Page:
The settlers who arrived in the 1830s found friendly natives of the Potawatomi tribe. Their Chief Shabbona often visited at Gougar Crossing, preferring to sleep on the floor while his wife slept in the bed. At Gougar Crossing an Indian burial site was marked by the traditional pole with a white feather attached. At the conclusion of the Black Hawk War in 1832, the Indians from the area were forced to move to the west of the Mississippi River (the Indians pronounced "Mississippi" as "Sinnissippi;" meaning "rocky waters").
The discovery of three Indian skeletons during an archaeological dig in New Lenox, Illinois in 1993 gave birth to the Midwest SOARRING (Save Our Ancestors' Remains and Resources Indigenous Network Group) Foundation.
|Joseph Standing Bear Schranz|
For a year after the bodies were found, Midwest SOARRING conducted an honor guard at the site and made sure the bodies were repatriated by the Miami tribe in Oklahoma. Archaeologists believed there may have been more bodies, but Schranz considered this a sacred site and wanted the bodies left undisturbed so they may continue on their journey.
|The Sanctuary Golf Course archaeological dig sites.|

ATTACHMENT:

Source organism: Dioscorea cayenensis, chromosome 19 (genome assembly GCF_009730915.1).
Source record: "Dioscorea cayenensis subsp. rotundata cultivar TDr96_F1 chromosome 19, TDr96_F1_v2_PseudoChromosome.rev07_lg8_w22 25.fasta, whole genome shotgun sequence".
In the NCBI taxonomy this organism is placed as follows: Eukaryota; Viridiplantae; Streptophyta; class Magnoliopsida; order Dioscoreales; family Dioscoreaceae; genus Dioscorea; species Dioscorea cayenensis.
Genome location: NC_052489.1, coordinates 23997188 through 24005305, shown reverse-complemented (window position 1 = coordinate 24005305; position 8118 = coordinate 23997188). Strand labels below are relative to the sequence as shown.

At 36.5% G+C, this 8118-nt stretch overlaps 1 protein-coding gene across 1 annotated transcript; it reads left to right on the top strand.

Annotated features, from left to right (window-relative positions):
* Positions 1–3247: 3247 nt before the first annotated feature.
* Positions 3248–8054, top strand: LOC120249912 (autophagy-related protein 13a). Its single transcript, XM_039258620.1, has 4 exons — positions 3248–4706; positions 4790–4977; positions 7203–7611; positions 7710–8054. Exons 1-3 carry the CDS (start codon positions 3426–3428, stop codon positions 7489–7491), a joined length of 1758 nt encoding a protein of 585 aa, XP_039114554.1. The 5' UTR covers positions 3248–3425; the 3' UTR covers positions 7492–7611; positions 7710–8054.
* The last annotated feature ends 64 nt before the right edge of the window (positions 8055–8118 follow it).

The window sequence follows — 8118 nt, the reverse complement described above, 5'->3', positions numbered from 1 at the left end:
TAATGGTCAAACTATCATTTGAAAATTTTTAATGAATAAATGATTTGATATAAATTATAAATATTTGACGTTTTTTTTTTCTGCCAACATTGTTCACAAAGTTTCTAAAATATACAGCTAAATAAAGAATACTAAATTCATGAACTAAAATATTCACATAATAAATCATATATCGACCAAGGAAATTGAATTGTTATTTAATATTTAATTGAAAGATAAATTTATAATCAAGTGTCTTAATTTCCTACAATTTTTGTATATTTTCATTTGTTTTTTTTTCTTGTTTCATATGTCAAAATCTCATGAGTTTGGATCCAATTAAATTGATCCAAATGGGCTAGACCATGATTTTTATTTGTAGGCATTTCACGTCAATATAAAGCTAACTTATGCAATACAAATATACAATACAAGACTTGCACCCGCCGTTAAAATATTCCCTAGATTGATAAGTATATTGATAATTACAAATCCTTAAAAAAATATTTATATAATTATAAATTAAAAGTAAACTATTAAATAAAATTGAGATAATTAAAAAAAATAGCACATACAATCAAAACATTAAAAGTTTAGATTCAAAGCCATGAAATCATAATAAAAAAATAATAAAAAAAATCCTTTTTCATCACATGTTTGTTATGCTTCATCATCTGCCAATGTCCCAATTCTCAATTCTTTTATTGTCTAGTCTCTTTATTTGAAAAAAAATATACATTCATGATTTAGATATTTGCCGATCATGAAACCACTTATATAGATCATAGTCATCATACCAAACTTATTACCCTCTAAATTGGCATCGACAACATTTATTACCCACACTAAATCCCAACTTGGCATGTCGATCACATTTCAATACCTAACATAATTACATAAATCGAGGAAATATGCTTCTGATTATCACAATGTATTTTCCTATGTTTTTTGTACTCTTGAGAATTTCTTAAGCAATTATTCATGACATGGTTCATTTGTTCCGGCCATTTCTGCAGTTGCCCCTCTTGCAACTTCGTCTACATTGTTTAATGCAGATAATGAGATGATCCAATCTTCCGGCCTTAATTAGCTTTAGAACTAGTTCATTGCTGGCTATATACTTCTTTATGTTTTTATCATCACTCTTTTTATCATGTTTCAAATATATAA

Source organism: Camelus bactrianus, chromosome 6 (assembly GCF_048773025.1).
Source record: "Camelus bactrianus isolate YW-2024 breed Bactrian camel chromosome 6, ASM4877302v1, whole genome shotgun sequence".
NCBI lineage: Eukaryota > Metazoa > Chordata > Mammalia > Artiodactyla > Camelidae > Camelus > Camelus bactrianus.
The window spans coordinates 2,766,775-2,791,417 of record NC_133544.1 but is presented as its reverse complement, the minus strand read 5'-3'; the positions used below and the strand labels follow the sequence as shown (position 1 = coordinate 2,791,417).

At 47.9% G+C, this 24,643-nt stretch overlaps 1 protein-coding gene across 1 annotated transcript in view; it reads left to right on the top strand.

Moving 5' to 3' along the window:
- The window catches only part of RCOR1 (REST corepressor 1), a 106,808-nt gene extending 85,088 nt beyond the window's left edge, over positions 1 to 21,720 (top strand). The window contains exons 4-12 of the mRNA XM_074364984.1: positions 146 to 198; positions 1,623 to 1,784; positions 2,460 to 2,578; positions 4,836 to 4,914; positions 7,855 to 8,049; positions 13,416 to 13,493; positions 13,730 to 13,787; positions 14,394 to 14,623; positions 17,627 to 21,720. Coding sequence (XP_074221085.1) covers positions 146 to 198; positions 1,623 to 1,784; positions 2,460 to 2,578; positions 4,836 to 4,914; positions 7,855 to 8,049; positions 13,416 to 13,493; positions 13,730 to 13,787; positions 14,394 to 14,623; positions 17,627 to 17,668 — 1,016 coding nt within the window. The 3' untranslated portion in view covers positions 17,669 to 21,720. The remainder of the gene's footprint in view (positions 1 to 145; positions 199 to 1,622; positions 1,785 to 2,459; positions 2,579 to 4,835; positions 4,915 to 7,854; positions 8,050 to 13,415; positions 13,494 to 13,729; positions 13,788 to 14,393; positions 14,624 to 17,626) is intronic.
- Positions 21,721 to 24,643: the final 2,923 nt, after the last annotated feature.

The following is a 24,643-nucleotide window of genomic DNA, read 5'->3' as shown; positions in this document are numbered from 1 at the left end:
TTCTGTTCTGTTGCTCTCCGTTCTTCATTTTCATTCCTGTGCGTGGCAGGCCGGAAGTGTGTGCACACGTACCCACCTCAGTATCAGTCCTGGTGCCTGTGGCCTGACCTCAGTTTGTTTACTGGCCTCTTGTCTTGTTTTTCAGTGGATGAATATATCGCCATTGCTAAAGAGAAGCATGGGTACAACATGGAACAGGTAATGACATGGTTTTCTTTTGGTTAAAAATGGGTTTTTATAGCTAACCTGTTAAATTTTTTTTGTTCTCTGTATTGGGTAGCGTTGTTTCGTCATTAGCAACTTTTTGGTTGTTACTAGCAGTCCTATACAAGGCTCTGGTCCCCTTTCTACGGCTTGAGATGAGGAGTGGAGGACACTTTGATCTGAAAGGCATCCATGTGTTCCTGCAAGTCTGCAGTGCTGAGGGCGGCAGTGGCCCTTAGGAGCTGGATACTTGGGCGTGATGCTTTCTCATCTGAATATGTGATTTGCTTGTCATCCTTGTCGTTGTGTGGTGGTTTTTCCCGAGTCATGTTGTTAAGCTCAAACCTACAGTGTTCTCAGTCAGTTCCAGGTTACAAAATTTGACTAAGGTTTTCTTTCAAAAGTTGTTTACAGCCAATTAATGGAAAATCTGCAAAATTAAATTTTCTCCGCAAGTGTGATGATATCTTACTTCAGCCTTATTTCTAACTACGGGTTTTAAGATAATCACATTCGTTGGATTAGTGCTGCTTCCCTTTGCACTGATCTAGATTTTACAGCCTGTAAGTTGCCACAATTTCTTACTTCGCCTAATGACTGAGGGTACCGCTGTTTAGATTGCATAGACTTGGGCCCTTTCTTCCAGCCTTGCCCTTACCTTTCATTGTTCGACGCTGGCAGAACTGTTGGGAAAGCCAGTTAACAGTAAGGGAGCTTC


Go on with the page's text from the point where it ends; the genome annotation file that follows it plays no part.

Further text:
|The logo of the Midwest SOARRING Foundation features a Native American medicine wheel, and a burial mound to commemorate the repatriation of the three bodies that were discovered in New Lenox in 1993. It also includes a red-tailed hawk, which always appeared during ceremonies at the New Lenox site.|
The Native American Cultural Center at 133 West 13th Street is in downtown Lockport, Illinois. It is located in the old historic train station. Schranz said he would like to make room at the cultural center to display these artifacts if the state museum would allow that. "It all belongs to the people of Will County," he said.
|Lockport Station was originally built in 1863 by the Chicago and Alton Railroad (the final name being the Alton Railroad). The tracks run parallel to the Illinois and Michigan Canal.|
Compiled by Neil Gale, Ph.D.